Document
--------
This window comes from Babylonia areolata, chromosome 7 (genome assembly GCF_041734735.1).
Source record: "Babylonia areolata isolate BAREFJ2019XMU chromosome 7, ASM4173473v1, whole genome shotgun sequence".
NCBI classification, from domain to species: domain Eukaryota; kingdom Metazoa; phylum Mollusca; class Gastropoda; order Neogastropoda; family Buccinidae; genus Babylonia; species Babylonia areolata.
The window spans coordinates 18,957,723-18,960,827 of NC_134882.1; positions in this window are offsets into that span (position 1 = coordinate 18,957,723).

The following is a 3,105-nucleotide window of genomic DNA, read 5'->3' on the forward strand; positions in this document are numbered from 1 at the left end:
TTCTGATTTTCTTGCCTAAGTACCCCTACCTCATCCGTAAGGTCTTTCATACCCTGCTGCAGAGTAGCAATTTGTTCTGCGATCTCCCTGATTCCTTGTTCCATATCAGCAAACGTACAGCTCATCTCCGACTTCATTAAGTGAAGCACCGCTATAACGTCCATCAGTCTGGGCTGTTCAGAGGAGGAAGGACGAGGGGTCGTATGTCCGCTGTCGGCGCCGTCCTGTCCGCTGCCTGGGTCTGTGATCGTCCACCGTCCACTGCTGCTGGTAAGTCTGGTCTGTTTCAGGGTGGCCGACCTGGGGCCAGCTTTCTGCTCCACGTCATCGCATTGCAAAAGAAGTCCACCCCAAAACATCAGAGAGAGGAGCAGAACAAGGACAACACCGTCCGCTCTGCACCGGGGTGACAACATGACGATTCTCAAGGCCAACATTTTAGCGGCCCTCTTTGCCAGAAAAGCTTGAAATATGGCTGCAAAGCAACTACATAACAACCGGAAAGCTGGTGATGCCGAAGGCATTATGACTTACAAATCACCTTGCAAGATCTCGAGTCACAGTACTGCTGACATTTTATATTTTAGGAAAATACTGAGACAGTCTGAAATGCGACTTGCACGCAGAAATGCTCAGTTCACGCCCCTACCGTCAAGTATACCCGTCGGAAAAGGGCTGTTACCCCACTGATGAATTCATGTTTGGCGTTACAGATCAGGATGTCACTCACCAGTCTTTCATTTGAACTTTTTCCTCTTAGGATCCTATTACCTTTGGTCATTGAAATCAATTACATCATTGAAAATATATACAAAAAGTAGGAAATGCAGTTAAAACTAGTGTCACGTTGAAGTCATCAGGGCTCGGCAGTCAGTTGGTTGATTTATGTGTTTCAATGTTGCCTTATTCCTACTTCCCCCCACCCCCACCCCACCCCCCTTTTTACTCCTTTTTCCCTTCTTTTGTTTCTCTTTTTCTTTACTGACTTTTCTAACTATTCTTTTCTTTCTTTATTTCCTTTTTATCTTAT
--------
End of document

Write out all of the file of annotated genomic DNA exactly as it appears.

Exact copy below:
This window comes from Babylonia areolata, chromosome 7 (genome assembly GCF_041734735.1).
Source record: "Babylonia areolata isolate BAREFJ2019XMU chromosome 7, ASM4173473v1, whole genome shotgun sequence".
NCBI classification, from domain to species: domain Eukaryota; kingdom Metazoa; phylum Mollusca; class Gastropoda; order Neogastropoda; family Buccinidae; genus Babylonia; species Babylonia areolata.
The window spans coordinates 18,957,723-18,960,827 of NC_134882.1; positions in this window are offsets into that span (position 1 = coordinate 18,957,723).

The following is a 3,105-nucleotide window of genomic DNA, read 5'->3' on the forward strand; positions in this document are numbered from 1 at the left end:
TTCTGATTTTCTTGCCTAAGTACCCCTACCTCATCCGTAAGGTCTTTCATACCCTGCTGCAGAGTAGCAATTTGTTCTGCGATCTCCCTGATTCCTTGTTCCATATCAGCAAACGTACAGCTCATCTCCGACTTCATTAAGTGAAGCACCGCTATAACGTCCATCAGTCTGGGCTGTTCAGAGGAGGAAGGACGAGGGGTCGTATGTCCGCTGTCGGCGCCGTCCTGTCCGCTGCCTGGGTCTGTGATCGTCCACCGTCCACTGCTGCTGGTAAGTCTGGTCTGTTTCAGGGTGGCCGACCTGGGGCCAGCTTTCTGCTCCACGTCATCGCATTGCAAAAGAAGTCCACCCCAAAACATCAGAGAGAGGAGCAGAACAAGGACAACACCGTCCGCTCTGCACCGGGGTGACAACATGACGATTCTCAAGGCCAACATTTTAGCGGCCCTCTTTGCCAGAAAAGCTTGAAATATGGCTGCAAAGCAACTACATAACAACCGGAAAGCTGGTGATGCCGAAGGCATTATGACTTACAAATCACCTTGCAAGATCTCGAGTCACAGTACTGCTGACATTTTATATTTTAGGAAAATACTGAGACAGTCTGAAATGCGACTTGCACGCAGAAATGCTCAGTTCACGCCCCTACCGTCAAGTATACCCGTCGGAAAAGGGCTGTTACCCCACTGATGAATTCATGTTTGGCGTTACAGATCAGGATGTCACTCACCAGTCTTTCATTTGAACTTTTTCCTCTTAGGATCCTATTACCTTTGGTCATTGAAATCAATTACATCATTGAAAATATATACAAAAAGTAGGAAATGCAGTTAAAACTAGTGTCACGTTGAAGTCATCAGGGCTCGGCAGTCAGTTGGTTGATTTATGTGTTTCAATGTTGCCTTATTCCTACTTCCCCCCACCCCCACCCCACCCCCCTTTTTACTCCTTTTTCCCTTCTTTTGTTTCTCTTTTTCTTTACTGACTTTTCTAACTATTCTTTTCTTTCTTTATTTCCTTTTTATCTTAT